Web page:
Nothing but icing

posted: November 10, 2017

tl;dr: I am fully enjoying focusing entirely on software and letting others handle the hardware headaches...

I’ve been at Uprising Technology for a little over two years, and I am still having a blast. I joined the company for several reasons: the people, a product I could believe in, the cloud technology, and a re-entry into the startup scene after years working at larger, public technology companies.

One other reason was the desire to, hopefully once and for all in my career, say goodbye to hardware and focus entirely on software. Most of the products I’ve developed in my career have had both a hardware component and a (much-larger) software component. I have worked on some pure software products, such as management systems and various applications going all the way back to the pre-Windows era, when you had to switch the monitor from text mode to graphics mode to display any sort of picture or graph. When developing a product with both hardware and software, I always considered the hardware to be the cake: the necessary underlying infrastructure to provide support and conveyance; and the software to be the icing, which is what people (customers) really care about. Now that I am doing 100% software only, it truly does feel to me like I am eating nothing but icing - meaning I’m having a blast.

Many people do not understand how little hardware development is actually done at what they view as a hardware company. It really does not take that many hardware engineers to design a printed circuit board to hook some chips together, typically a processor, some memory, and some specialized input/output (I/O) chips. The I/O chips are usually the fundamental reason why the board needs to be designed in the first place and cannot just be purchased off-the-shelf from a computer systems vendor. The ideal number of hardware designers for a board is one. A larger system with multiple boards will need multiple hardware engineers, along with a packaging (typically mechanical) engineer.

Each board will need software on it to do anything useful. Then, in a multi-board system, there’s system level software to integrate the functionality of each board into a coherent device or system. There’s a user interface to allow the device or system to be controlled and operated. Then there’s management software to manage collections of these devices and systems, as they will no doubt be networked together. Finally, there’s a need for another whole user interface at the network layer, so that network operators can manage large networks of these devices and systems. Think of the Johnson Space Center Mission Control Center for this layer. Although I’ve not developed any software directly for NASA, I have developed software for similar control centers while working at what some people would call a hardware company.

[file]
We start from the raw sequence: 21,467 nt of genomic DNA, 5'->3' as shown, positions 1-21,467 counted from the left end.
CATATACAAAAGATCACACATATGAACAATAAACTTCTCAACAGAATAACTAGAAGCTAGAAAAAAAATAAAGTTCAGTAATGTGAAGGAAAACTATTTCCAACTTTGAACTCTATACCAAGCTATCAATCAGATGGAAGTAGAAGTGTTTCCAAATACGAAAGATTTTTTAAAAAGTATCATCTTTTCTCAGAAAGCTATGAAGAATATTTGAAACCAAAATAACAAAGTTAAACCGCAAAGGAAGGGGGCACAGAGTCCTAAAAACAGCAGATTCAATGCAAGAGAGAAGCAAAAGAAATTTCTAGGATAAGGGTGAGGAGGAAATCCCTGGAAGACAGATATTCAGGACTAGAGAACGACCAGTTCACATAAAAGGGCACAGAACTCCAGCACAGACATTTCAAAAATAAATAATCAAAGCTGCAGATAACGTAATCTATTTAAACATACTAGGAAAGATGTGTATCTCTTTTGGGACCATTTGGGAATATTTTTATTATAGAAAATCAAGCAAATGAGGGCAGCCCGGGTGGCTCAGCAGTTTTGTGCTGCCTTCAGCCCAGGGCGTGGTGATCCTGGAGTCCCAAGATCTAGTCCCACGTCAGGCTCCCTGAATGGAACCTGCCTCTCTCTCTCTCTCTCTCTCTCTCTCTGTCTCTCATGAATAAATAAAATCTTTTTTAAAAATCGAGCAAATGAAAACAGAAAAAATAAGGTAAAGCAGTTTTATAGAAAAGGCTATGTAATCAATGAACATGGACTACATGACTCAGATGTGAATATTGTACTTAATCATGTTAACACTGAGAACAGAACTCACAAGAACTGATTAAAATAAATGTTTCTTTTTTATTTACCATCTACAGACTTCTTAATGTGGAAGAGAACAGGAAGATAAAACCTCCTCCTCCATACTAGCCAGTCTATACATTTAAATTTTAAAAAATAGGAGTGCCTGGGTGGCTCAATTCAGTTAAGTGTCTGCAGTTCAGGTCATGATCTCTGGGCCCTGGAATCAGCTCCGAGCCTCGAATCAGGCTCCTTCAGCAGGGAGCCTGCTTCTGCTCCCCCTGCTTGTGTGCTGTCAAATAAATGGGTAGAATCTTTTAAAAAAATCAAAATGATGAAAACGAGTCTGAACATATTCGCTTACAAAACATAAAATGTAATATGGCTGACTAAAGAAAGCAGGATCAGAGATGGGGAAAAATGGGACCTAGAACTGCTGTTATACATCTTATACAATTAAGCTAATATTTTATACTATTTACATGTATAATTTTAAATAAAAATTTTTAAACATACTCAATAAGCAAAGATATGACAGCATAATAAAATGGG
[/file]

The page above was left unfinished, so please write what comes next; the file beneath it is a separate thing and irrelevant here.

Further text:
Johnson Space Center Mission Control Center

Software also is where the intelligence of the system resides, and much of the product’s differentiation. It is incredibly hard to sustain an advantage in hardware performance because it is so easy for board-level hardware to be both copied and surpassed when newer, better chips appear. China has huge manufacturing companies with large teams of engineers who can reverse engineer any non-chip-level hardware product and produce knockoffs (or even something better) in a few weeks. It is much harder for any company to duplicate good software.

So even in a hardware company (is Apple a hardware company?) there will typically be many more software developers than hardware designers. In my career at such companies I probably spent about 80% - 90% of my product development time working on software, which is also about the percentage of software engineers among all the design engineers. Yet getting rid of that last 10% - 20% of my time that I had to spend on hardware issues has been so liberating. Modern-day software consists of layers upon layers of code. At the very bottom, of course, there has to be a hardware layer with a CPU executing instructions by turning transistors on-and-off extremely rapidly. A true “full stack” developer would, I suppose, know the entire stack all the way down to the assembly language in the server’s operating system. But it is not possible to be an expert in all layers. I don’t have to worry much about the hardware layer; our cloud vendors do that for us.

The icing tastes great.